Managing Pain and Fatigue at Work
Pain, fatigue and joint swelling can make working with arthritis a challenge. Finding effective ways to control pain, use your energy wisely and preserve your joints is an important aspect of successfully carrying out your role in the workplace.
Solutions and adjustments can be put in place to help you manage pain and fatigue at work. These include timing your prescribed pain medicines, applying heat or ice packs, balancing work activity with rest, modifying your workplace and simplifying the way you do things
Pushing through pain can make it worse and increase stress, fatigue and joint damage. Listen to your body, take note of the activities which cause you pain or cause your joints to swell. Work within your limits of pain by changing the way you do a certain activity or stopping activities before they cause pain.
Manage your pain medications
Speak with your doctor to identify the most suitable medications and medication schedule to make it easier for you to manage work. Also tell your doctor if your pain is affecting your sleep as this can have an impact on your work.
Pharmacists can suggest over-the counter products, such as creams, ointments or gels, which may complement your prescribed pain medications, but be sure to tell your pharmacist what medications you are taking.
Make the most of your energy
Make a list of tasks for the day or the week. Prioritise tasks that are most important or urgent, and identify unnecessary tasks which can be removed from your list or delayed.
Rotate work tasks, alternating jobs that require a lot of energy with lighter or less intensive duties. Break larger, more repetitive or physically demanding jobs into smaller parts and spread them across the day or week.
Conquer jobs at your own pace
Plan your day to balance periods of high activity with periods of rest. Set a steady pace and limit pain or fatigue by taking a short break or changing the task as soon as you start to feel uncomfortable. Speak with your employer about incorporating short rest breaks into your working day. If you can’t take a break, try slowing your pace for 5-10 minutes before resuming the task at a normal pace.
Get up and stretch
It is important to vary your position to relieve painful joints, replenish your energy levels, and help muscles to relax and recover. Ideally, change your position or stretch every 20 minutes. Alternate between activities involving sitting with those that can be done while standing.
For example, stand up to take a phone call, walk to the printer, or talk to colleagues. Leave your desk for meal breaks, and if your job involves driving, stop and stretch every hour during long trips.
Make your work space work for you
Find ways to maximise your work environment. Can your desk or workstation be moved closer to the photocopier, printer, kitchen or rest rooms, reducing the distance you need to walk if you are experiencing fatigue and pain? Can frequently used items be stored differently to make access easier? Can activities involving excessive bending or twisting be minimised?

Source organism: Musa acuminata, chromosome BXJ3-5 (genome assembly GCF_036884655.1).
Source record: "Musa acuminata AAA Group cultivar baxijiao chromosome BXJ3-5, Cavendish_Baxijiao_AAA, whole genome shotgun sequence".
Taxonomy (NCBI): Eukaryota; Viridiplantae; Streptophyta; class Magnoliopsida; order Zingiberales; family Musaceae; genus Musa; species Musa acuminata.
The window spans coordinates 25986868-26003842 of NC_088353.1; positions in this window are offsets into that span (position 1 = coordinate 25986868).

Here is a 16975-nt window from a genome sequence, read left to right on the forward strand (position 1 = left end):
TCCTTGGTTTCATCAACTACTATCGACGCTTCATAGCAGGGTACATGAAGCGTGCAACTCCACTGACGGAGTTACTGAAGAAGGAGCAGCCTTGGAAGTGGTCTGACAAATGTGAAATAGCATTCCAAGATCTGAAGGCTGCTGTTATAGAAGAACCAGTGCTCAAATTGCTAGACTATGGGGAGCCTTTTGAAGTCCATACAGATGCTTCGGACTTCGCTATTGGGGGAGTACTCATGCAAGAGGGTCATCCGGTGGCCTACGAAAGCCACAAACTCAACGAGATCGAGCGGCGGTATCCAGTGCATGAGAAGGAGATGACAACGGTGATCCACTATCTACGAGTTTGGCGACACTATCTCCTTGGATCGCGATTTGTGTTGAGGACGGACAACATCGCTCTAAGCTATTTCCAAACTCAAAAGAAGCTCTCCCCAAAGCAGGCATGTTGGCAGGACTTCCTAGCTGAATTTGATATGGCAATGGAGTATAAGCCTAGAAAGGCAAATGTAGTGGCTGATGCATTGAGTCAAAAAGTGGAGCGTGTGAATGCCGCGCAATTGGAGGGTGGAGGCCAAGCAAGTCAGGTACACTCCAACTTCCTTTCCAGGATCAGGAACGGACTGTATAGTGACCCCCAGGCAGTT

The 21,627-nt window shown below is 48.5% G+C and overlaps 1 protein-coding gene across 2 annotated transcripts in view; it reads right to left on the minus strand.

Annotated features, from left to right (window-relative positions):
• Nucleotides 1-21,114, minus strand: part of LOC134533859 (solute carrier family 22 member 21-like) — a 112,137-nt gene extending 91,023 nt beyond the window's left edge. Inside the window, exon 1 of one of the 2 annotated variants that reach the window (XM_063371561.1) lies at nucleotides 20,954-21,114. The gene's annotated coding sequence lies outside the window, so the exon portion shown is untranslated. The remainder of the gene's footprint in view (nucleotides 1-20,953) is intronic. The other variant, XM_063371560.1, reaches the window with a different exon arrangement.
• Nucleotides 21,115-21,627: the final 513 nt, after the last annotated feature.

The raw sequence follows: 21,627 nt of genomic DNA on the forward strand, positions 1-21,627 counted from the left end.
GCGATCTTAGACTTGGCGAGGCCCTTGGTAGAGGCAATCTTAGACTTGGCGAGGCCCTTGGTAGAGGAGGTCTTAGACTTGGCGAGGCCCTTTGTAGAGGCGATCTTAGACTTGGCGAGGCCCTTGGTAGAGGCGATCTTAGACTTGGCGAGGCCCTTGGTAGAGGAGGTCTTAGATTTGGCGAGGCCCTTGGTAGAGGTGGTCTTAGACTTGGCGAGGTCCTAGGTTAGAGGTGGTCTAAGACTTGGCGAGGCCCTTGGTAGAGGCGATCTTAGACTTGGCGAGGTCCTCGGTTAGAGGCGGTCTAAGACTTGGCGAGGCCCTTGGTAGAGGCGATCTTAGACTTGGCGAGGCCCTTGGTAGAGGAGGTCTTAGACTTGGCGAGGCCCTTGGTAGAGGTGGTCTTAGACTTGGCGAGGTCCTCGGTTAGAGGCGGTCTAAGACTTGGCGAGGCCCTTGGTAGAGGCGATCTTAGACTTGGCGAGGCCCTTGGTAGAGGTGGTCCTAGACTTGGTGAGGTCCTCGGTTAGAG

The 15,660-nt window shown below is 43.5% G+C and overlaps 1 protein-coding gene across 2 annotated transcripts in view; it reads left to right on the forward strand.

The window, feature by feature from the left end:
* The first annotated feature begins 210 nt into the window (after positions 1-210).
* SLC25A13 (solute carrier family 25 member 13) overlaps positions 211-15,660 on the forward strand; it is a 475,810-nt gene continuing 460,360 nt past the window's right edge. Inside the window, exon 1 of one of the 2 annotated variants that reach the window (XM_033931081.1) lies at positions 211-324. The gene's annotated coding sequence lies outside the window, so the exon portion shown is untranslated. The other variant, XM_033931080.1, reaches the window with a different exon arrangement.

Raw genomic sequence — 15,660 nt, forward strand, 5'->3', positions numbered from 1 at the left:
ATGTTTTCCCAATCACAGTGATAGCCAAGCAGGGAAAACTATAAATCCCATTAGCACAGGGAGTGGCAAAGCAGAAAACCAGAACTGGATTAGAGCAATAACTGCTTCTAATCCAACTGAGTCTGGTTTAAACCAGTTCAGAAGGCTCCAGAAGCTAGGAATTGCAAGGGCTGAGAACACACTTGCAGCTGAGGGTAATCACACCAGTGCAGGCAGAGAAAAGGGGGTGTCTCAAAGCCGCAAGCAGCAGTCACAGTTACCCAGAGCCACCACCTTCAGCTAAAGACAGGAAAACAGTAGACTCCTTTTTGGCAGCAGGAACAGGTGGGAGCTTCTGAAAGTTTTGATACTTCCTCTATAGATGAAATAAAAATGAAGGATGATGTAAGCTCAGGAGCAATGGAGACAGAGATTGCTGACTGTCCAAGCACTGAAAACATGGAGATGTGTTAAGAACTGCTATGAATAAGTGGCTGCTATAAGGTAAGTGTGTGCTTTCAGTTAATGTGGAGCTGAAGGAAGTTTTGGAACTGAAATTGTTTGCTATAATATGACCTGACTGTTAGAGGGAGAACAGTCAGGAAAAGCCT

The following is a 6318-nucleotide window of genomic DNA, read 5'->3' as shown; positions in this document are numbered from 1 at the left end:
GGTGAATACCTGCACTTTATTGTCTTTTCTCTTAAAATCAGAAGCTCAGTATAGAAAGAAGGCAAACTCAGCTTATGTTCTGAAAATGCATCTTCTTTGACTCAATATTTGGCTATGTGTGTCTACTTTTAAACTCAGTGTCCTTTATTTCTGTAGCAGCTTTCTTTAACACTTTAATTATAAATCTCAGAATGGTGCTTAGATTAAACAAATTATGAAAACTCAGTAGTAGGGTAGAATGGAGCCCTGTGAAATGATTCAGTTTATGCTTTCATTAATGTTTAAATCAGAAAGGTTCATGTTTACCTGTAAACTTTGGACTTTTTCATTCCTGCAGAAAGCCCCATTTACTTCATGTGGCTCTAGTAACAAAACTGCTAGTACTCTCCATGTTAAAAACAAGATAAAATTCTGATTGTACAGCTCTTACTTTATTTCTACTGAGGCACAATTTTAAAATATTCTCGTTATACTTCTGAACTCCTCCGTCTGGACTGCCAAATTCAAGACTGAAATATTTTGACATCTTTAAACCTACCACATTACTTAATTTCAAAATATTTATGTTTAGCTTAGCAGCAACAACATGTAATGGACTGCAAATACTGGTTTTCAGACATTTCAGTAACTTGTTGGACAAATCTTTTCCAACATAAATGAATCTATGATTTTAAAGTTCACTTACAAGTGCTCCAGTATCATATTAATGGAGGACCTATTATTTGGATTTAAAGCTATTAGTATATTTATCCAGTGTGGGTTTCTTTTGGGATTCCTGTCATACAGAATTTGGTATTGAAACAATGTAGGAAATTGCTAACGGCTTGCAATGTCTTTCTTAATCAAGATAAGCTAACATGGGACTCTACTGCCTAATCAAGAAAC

Making simple changes to the environment, such as altering the height of the desk, or changing the way that work or household jobs are done can make a big difference.
Use equipment and gadgets to help you accomplish tasks
Use carts and trolleys to transport heavy items. Slide objects rather than lifting them. Select a writing instrument that is comfortable for your grip. Use a wireless headset while talking on the phone. Choose an ergonomic keyboard. Use long handled tools to extend your reach, such as shoehorns, dustpans and brooms. In the kitchen, use a jar opener, easy grip cooking utensils and lightweight, easy-grip knives and tools.
Exercise is one of the best ways to combat fatigue and help manage pain. Exercise can help strengthen your muscles and increase your stamina. The key to a successful exercise program is to begin gradually, listen to your doctor, and decide with your physiotherapist or exercise physiologist on a suitable exercise program.
Eat well and stay hydrated
A well-balanced diet is necessary for the body to receive all the nutrients it needs. A poor diet can contribute to fatigue. It is also important to remain hydrated, especially during the warmer months and if working outdoors.
Always consult your doctor, healthcare team or disability employment service provider for individual treatment and employment advice.
Arthritis Australia. Dealing with pain (fact Sheet). Sydney: Arthritis Australia, 2007, revised 2013.
Arthritis Australia. Saving energy (fact sheet). Sydney: Arthritis Australia, 2007, revised 2013.
Arthritis NSW. Managing fatigue at work (article). Originally published in Arthritis e-newsletter, Feb ed. Sydney: Arthritis NSW,2012
Job Access. Managing pain (fact sheet). Available from www.jobaccess.gov.au, accessed 6 August 2013.
Job Access. Workplace simplification and joint preservation techniques (fact sheet). Available from www.jobaccess.gov.au, accessed 6 August 2013.
The Arthritis Society. Arthritis in the workplace. Toronto:
The Arthritis Society, 2010. Independent Living Centre NSW. Joint protection (fact sheet). Sydney: Independent Living Centre NSW, 2012.